ever since its establishment, the ka'bah gave rise to a number of offices such as those which were held by qusayy ibn kilab when he took over the kingship of makkah, in the middle of the fifth century c.e. his offices included hijabah, siqayah, rifadah, nadwah, liwa' and qiyadah. hijabah implied maintenance of the house and guardianship over its keys. siqayah implied the provision of fresh water-which was scarce in makkah-as well as date wine to all the pilgrims. rifadah implied the provision of food to the pilgrims. nadwah implied the chairmanship of all convocations held. qiyadah implied the leadership of the army at war. liwa was the flag which, hoisted on a spear, accompanied the army whenever it went out to meet the enemy and, hence, it meant a secondary command in times of war. all these offices were recognized as belonging to makkah, indeed to the ka'bah, to which all arabs looked when in worship. it is more likely that not all of these offices developed at the time when the house was constructed but rather that they arose one after the other independently of the ka'bah and its religious position, though some may have had to do with the ka'bah by nature.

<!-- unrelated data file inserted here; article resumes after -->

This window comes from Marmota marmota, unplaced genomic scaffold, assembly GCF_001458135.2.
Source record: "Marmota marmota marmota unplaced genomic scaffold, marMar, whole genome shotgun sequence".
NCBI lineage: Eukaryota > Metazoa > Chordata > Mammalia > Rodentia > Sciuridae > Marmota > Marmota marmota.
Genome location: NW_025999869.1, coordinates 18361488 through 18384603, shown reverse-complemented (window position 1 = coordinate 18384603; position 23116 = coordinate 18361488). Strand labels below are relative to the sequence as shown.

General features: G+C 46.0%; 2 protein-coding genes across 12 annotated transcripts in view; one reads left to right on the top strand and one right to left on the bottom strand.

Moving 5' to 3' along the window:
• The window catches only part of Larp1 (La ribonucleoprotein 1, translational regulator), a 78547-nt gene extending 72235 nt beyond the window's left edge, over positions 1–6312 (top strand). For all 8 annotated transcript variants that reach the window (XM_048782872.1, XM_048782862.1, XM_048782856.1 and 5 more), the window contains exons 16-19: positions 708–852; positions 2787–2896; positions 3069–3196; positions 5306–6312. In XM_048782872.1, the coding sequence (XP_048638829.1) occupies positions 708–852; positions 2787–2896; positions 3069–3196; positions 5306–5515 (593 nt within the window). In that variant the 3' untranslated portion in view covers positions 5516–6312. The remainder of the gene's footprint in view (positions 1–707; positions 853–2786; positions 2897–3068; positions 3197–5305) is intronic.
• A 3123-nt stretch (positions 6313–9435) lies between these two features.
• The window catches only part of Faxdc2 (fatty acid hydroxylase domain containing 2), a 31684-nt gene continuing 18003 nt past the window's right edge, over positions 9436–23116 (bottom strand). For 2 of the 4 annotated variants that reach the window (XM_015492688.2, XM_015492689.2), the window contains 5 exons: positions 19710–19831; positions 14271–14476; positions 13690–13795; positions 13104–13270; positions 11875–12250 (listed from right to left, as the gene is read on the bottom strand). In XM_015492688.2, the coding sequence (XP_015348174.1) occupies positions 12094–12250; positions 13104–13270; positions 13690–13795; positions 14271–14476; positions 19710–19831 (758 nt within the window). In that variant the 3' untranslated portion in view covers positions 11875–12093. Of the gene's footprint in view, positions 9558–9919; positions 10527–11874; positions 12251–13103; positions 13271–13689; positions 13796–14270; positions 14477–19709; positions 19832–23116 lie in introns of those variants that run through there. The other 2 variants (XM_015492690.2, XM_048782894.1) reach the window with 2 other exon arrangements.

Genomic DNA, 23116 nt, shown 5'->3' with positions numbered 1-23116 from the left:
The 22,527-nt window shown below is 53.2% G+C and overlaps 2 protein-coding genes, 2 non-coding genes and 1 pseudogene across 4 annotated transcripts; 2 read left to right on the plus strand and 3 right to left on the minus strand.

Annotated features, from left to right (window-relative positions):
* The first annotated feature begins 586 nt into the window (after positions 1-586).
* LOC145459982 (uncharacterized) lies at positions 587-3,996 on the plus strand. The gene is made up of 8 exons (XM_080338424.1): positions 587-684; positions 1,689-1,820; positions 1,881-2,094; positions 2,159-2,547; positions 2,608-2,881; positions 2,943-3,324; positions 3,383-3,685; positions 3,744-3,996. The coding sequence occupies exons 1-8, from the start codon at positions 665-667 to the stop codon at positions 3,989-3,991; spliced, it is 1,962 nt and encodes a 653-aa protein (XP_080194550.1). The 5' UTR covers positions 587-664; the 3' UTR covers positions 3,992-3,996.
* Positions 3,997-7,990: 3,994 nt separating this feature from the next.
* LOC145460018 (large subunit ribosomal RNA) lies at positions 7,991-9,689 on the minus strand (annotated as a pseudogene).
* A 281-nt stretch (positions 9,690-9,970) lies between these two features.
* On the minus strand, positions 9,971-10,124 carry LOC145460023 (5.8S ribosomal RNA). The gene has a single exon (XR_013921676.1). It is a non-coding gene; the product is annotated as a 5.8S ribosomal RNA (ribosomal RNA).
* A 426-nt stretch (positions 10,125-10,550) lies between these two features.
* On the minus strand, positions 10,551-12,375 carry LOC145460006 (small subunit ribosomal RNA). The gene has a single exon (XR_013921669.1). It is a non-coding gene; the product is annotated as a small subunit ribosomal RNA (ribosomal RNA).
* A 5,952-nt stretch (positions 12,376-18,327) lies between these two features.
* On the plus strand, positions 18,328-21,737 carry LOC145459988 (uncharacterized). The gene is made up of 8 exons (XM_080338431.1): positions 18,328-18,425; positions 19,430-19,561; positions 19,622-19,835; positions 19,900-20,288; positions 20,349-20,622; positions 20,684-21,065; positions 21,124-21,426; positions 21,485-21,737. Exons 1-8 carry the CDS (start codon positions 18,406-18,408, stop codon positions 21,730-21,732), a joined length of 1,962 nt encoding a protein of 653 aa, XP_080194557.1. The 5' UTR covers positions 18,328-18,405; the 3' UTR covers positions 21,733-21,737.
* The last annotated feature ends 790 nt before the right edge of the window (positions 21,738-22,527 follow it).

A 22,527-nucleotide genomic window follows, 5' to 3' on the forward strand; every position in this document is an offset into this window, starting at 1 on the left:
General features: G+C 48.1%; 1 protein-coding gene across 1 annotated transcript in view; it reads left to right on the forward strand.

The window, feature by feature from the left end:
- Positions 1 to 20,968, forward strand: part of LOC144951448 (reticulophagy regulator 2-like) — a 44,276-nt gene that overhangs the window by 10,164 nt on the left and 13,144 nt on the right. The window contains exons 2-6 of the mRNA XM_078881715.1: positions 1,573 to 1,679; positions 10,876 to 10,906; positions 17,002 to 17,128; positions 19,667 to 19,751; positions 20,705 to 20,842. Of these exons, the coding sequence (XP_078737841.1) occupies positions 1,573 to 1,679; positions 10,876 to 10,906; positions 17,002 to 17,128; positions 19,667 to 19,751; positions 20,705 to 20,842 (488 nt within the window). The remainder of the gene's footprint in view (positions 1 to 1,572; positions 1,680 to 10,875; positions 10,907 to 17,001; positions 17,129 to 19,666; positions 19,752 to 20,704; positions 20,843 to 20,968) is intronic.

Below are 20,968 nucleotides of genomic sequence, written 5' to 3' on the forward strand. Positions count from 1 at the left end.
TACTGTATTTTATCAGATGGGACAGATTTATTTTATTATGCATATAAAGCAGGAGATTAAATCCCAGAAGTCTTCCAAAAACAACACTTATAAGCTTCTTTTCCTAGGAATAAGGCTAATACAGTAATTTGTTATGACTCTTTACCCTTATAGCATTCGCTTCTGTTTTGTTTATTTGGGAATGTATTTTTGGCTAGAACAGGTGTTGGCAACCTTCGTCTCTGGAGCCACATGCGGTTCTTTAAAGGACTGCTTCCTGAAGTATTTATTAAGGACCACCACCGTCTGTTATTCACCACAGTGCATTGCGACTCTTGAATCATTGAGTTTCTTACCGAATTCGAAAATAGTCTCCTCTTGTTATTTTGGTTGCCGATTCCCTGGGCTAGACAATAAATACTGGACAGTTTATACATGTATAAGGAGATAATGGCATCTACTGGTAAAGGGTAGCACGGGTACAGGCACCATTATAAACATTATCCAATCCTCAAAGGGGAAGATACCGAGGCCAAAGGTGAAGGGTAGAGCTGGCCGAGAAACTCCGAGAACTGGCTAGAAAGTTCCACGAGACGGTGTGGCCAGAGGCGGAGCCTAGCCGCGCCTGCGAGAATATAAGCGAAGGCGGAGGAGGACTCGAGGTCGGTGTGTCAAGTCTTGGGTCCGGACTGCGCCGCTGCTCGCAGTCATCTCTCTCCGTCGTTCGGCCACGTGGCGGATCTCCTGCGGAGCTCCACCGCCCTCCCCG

at the building of the ka'bah, makkah could not have consisted, even at best, of more than a few tribes of `amaliq and jurhumis. a long time must have lapsed between ibrahim and isma'il's advent to makkah and their building of the ka'bah on the one hand, and the development of makkah as a town or quasi-urban center on the other. indeed, as long as any vestiges of their early nomadism lingered in the mind and customs of the makkans, we cannot speak of makkah as urban. some historians would rather agree that makkah had remained nomadic until the kingship of qusayy in the middle of the fifth century c.e. on the other hand, it is difficult to imagine a town like makkah remaining nomadic while her ancient house is venerated by the whole surrounding country. it is historically certain that the guardianship of the house remained in the hands of jurhum, isma'il's in-laws, for continuous generations. this implies continuous residence near the ka'bah-a fact not possible for nomads bent on movement from pasture to pasture. moreover, the well established fact that makkah was the rendezvous of the caravans traveling between yaman, hirah, al sham and najd, that it was connected to the red sea close by and there from to the trade routes of the world, further refutes the claim that makkah was merely a nomad's campsite. we are therefore compelled to acknowledge that makkah, which ibrahim called "a town" and which he prayed god to bless, had known the life of settlement many generations before qusayy.